I've always wanted to run faster. There are fast runners, and there is me, and I desperately wanted to be one of them. I've tried to take an intellectual approach to improving my time. I've read several books on it, when I had a free training session at the Y, I asked Les to make me a faster runner. Every time I've met a really fast runner, I've asked "How do I run that fast?" They always gave me a weird look and said "You just do."
Huh? What kind of advice is that? In order to run fast....you run fast??? Isn't that like the chicken and egg debate? How can I run fast, if my entire goal is to run fast?
I finally get it though, and they were right all along. To run fast, you run fast. For some reason I wanted to wake up one day and go from 10+minute miles to 7-minute miles.
I wouldn't expect or plan to jump from a 2-mile run to a 20-mile run, and speed has to have the same approach. I know to build mileage slowly and I have to build speed the same way. It won't happen all at once. I might focus on sub 11s this year, then consistent 10:30s for the fall. It might be a few years before I can do consistent 8s, and that's ok. Now that I know what I'm doing, my training feels like it's going somewhere.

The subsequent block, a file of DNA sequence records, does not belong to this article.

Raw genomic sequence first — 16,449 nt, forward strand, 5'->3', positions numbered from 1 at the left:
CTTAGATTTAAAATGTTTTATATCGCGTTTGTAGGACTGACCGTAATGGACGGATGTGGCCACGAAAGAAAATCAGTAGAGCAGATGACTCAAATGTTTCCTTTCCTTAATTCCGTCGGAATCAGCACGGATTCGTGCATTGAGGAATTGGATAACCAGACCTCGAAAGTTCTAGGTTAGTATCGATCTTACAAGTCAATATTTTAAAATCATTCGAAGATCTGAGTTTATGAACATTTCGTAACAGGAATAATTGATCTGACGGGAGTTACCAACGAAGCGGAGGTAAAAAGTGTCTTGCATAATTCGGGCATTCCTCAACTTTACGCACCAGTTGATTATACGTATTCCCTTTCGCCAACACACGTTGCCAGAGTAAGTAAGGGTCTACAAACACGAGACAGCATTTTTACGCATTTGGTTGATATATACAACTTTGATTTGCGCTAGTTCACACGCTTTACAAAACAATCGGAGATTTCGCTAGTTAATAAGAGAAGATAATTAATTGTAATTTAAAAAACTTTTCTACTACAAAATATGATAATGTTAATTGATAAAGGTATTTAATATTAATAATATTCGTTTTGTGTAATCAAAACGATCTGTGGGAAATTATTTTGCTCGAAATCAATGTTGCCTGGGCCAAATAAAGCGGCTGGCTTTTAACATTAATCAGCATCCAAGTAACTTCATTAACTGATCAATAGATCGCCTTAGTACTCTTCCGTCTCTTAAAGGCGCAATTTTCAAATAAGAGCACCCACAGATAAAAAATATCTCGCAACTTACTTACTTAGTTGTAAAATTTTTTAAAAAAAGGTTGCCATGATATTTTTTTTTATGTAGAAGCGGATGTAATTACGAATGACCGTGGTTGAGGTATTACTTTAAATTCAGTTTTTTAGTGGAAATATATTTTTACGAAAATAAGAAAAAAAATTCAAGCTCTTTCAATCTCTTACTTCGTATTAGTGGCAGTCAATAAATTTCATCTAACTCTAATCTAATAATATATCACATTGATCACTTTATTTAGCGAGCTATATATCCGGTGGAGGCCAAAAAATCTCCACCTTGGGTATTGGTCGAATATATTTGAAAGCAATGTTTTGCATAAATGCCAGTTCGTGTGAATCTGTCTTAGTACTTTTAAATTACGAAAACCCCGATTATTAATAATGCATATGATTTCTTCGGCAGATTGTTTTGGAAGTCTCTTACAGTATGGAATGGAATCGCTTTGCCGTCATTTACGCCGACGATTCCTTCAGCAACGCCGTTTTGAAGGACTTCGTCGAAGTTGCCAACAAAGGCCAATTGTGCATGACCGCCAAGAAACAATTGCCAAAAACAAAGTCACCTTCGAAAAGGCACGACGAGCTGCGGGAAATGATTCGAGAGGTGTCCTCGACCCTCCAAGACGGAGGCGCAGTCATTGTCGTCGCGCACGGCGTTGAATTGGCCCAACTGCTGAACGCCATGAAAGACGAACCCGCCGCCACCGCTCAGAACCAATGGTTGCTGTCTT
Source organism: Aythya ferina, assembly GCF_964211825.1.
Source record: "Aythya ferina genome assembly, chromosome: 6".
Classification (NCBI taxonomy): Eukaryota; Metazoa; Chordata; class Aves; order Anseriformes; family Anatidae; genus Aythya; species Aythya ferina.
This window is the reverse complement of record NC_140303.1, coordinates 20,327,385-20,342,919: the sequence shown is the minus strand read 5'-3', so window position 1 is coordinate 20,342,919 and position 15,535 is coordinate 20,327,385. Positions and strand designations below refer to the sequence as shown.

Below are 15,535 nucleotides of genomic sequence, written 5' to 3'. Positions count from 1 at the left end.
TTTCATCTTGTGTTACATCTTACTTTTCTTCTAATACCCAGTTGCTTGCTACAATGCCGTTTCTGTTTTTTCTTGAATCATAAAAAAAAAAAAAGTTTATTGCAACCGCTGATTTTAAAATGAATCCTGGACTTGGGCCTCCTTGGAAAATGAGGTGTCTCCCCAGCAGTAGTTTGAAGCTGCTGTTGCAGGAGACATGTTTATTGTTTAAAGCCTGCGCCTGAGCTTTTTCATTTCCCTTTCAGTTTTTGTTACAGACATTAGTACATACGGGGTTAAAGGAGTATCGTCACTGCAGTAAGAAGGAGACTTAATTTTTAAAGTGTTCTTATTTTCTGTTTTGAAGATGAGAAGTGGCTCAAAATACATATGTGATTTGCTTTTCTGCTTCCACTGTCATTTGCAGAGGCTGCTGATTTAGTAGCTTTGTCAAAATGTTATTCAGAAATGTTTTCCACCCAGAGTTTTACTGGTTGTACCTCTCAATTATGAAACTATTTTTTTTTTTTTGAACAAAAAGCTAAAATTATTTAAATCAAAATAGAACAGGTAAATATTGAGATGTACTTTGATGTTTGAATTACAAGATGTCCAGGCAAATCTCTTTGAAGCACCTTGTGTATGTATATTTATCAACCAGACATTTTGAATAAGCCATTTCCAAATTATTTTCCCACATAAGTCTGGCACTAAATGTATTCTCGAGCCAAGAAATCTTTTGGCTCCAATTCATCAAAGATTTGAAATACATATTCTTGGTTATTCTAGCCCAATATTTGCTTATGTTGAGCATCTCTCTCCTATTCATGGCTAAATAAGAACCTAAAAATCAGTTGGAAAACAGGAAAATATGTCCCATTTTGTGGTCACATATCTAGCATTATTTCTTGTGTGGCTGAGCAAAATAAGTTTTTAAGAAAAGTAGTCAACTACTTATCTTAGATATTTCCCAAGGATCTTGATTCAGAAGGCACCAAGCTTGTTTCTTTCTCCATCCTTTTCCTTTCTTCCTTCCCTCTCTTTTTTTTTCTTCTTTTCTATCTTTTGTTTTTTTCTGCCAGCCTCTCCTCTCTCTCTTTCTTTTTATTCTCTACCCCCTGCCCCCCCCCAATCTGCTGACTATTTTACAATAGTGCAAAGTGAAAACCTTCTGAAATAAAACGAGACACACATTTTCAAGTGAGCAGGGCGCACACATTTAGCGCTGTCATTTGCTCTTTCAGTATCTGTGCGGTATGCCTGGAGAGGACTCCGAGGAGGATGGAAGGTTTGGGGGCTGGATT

Last week, my long run goal was to stay below 11:30 every mile. Slow? Absolutely, but it was a speed I could maintain indefinitely if I was paying attention and not just putzing along. I can't run any more "garbage miles," those done merely to log miles. Ain't got time for that. I need to have a speed focus for every run, whether it's race pace, or 10k pace, or a PR for a specific distance, etc. I need to be cognizant and pay attention to more than just the distance.
Running fast also means setting aside the easy way, and knowing it's going to hurt and be uncomfortable, but I have to do it anyway! Easy doesn't do it - hard work gets the results I seek. When I'm on the treadmill running at a 7:30 pace for a minute or two and it hurts and my knees feel wobbly, and lungs are screaming to quit, I plaster a big smile on my face and silently sing along with HaleStorm's "I miss the misery." That'll surely be my theme song when I quit running - a few lyrics taken completely out of context that will echo my thoughts when I'm done running: "I love the way that it hurts!...I miss the feeling of pains in my chest!...I miss the misery!"